After months of negotiation, and little progress, both the Minnesota Orchestra and the Saint Paul Chamber Orchestra face contract deadlines with their musicians this weekend.
At the SPCO negotiations are scheduled all weekend.
Minnesota Orchestra management will meet with musicians on Sunday.
If no settlement is reached, the Minnesota Orchestra could lock out its players on Monday.
All sides claim nothing less than the future of the state's two leading orchestras hang in the balance.
MPR's Euan Kerr told Morning Edition host Cathy Wurzer that there are four possible scenarios for the two orchestras: play and talk, a strike, a lock-out, or a declaration of an impasse.
Kerr: Play and talk, which is kind of the industry default is just to keep negotiating and performing, but using the former contract as the status quo. The musicians could strike, the management could declare an impasse and impose its last offer, or it could lock out musicians. These last three options are a lot more high risk.
Wurzer: Lets look at the different disputes, starting with the Minnesota Orchestra. What's happening there?
Kerr: There seems a likelihood that the orchestra could lock out its musicians at midnight Sunday. Management put an offer to the musicians almost six months ago, which included sizable wage cuts. Musicians have yet to respond to that offer. On Tuesday management upped the ante by delivering what they called a final contract offer to musicians and a message that if there is no agreement by the Sunday midnight deadline musicians will be locked out. Now, management says the lockout language was legalese, and in reality they are open to whatever happens over the weekend.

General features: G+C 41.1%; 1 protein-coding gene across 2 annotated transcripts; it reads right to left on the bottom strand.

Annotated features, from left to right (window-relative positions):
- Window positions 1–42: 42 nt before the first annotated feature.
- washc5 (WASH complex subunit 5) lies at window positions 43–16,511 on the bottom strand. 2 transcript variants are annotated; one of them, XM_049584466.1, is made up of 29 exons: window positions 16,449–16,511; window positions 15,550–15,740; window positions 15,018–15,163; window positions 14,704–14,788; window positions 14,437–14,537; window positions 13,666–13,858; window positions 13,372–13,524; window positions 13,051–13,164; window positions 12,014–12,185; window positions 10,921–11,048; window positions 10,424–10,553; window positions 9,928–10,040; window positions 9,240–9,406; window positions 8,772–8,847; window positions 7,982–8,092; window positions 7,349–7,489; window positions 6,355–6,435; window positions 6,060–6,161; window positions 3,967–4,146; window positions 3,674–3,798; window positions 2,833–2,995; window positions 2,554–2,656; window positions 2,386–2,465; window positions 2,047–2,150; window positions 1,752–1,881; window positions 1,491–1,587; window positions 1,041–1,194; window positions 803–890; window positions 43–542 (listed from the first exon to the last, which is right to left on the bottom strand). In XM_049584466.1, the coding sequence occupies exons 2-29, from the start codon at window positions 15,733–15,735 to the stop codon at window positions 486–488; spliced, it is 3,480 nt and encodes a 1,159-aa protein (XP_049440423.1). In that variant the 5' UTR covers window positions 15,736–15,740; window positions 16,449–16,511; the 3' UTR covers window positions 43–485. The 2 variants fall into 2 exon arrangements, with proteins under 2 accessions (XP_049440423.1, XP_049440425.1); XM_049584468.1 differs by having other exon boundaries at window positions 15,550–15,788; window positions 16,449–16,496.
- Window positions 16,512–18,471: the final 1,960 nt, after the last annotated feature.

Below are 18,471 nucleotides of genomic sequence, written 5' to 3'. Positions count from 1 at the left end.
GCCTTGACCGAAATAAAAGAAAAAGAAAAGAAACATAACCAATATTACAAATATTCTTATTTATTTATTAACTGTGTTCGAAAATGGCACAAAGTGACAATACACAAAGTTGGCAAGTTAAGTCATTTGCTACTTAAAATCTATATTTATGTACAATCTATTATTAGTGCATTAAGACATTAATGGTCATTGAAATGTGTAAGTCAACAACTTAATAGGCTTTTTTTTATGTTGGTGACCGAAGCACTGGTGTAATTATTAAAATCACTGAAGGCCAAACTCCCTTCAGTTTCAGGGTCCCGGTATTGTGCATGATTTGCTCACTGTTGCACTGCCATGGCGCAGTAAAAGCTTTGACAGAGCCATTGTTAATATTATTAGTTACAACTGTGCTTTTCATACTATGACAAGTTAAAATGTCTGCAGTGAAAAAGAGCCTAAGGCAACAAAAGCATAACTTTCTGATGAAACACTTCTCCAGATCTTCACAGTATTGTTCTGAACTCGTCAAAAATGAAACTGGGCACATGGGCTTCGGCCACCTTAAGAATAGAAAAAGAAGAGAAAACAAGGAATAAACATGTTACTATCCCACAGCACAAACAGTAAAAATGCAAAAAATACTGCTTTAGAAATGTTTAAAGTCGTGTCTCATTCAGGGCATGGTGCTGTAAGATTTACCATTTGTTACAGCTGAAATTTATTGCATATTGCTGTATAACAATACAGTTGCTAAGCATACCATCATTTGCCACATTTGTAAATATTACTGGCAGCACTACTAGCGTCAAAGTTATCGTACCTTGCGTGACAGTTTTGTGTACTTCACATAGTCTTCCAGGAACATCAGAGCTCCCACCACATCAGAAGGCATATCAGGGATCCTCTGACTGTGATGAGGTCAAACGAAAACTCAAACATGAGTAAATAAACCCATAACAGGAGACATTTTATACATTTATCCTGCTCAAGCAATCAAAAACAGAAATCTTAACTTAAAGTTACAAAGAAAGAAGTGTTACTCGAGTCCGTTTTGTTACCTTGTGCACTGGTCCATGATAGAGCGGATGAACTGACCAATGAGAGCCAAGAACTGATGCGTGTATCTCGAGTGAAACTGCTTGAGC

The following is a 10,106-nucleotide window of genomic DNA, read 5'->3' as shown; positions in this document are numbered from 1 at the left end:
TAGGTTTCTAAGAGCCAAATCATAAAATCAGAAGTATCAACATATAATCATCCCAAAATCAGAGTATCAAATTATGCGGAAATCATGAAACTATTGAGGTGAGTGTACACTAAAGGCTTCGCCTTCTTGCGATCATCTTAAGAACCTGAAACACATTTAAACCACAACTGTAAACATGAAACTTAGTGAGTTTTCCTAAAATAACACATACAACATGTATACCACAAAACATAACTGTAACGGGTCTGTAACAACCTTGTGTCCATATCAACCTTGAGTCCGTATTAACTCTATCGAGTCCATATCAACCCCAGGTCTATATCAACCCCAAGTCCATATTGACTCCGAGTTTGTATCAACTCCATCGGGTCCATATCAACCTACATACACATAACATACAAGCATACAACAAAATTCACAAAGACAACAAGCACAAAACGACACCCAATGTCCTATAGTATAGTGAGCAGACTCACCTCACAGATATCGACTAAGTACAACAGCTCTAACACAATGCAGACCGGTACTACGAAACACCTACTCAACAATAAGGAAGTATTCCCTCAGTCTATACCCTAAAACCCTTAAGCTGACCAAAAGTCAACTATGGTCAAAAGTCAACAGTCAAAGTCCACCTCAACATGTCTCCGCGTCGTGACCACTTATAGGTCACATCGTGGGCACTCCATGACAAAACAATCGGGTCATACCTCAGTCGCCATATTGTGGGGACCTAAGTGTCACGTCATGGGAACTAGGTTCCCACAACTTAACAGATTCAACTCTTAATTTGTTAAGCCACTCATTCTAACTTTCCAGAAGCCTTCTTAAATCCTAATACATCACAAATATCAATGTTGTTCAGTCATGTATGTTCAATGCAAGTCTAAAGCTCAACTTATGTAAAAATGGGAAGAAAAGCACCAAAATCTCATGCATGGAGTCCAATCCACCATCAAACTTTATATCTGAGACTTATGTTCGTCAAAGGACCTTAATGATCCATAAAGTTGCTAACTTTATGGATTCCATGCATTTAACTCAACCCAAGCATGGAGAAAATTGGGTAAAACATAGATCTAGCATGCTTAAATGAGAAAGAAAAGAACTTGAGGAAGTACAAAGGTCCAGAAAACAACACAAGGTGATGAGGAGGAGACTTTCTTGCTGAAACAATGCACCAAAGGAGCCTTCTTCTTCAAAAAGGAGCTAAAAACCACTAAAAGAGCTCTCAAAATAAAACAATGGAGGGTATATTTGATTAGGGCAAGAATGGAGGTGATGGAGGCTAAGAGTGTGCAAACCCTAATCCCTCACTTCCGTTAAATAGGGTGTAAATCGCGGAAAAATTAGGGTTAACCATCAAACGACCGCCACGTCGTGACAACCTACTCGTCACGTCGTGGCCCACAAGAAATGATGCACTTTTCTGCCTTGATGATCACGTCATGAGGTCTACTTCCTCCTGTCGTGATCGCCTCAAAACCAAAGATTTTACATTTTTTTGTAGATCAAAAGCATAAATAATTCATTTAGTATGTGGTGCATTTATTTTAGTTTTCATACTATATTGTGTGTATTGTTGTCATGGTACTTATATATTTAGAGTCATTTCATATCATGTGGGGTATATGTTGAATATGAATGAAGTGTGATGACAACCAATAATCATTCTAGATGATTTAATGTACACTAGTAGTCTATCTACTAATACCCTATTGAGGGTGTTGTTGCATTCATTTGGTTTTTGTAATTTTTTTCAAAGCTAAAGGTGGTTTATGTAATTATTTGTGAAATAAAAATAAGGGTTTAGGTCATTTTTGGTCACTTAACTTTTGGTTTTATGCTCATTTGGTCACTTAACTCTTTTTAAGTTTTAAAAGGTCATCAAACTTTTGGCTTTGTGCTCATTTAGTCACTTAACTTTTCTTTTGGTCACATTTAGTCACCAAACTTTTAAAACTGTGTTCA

Musicians said they need more information about the orchestras finances before they can respond the proposal, and they are still calling for an independent audit. However they have scheduled a vote on the proposal on Saturday afternoon. They say the proposal contains such drastic pay cuts that it will damage the orchestra, and lead to an exodus of talent. They say this makes no sense, especially as the orchestra is building a $55 million expansion of Orchestra Hall.
An interesting wrinkle here is the Minnesota Orchestra season opener isn't until October 18th, so the musicians may have a little less leverage now. If they are locked out they will not get paid. But that means there would still be time for a deal before patrons feel any effect.
Wurzer: So what about the SPCO?
Kerr: Talks between management and musicians are scheduled for both Saturday and Sunday, and both sides say while they are still far apart, they are hopeful there might be a deal. Management is clear it is also looking for big changes. Interim President Dobson West says the SPCO needs to create a new financial reality for itself if it is to survive. He's proposed a 15% pay cut for musicians, a reduction in the size of the orchestra and a buyout plan for musicians 55 and older. He says the orchestra needs to save $1.5 million a year over the current contract.
Musicians say that plan would lead to the departure of many experienced players and destroy the celebrated sound of the SPCO. They have offered to take pay cuts totaling $700,000 over three years, and then using funds earmarked for the buyouts to reach the management savings target. They say their plan gives the management time to raise more money for its endowment without hurting the artistry of the orchestra. Management said Wednesday that this plan doesn't work because the buy-out funds can't be used in this way.
Musicians responded by saying management analysis is faulty and they will continue to press their plan.
The SPCO has two concerts this weekend, and both sides have indicated they would rather play and talk at least for the moment. However this story has had many twists and nothing will be for certain until a deal is done.
Tune in tonight on All Things Considered when MPR's Chris Roberts looks at the potential impact - both on the orchestras and the economy - if either the Minnesota Orchestra or the SPCO goes on strike or is locked out.
I certainly hope both orchestras can reach agreements with their respective managements.
There must be room for compromise.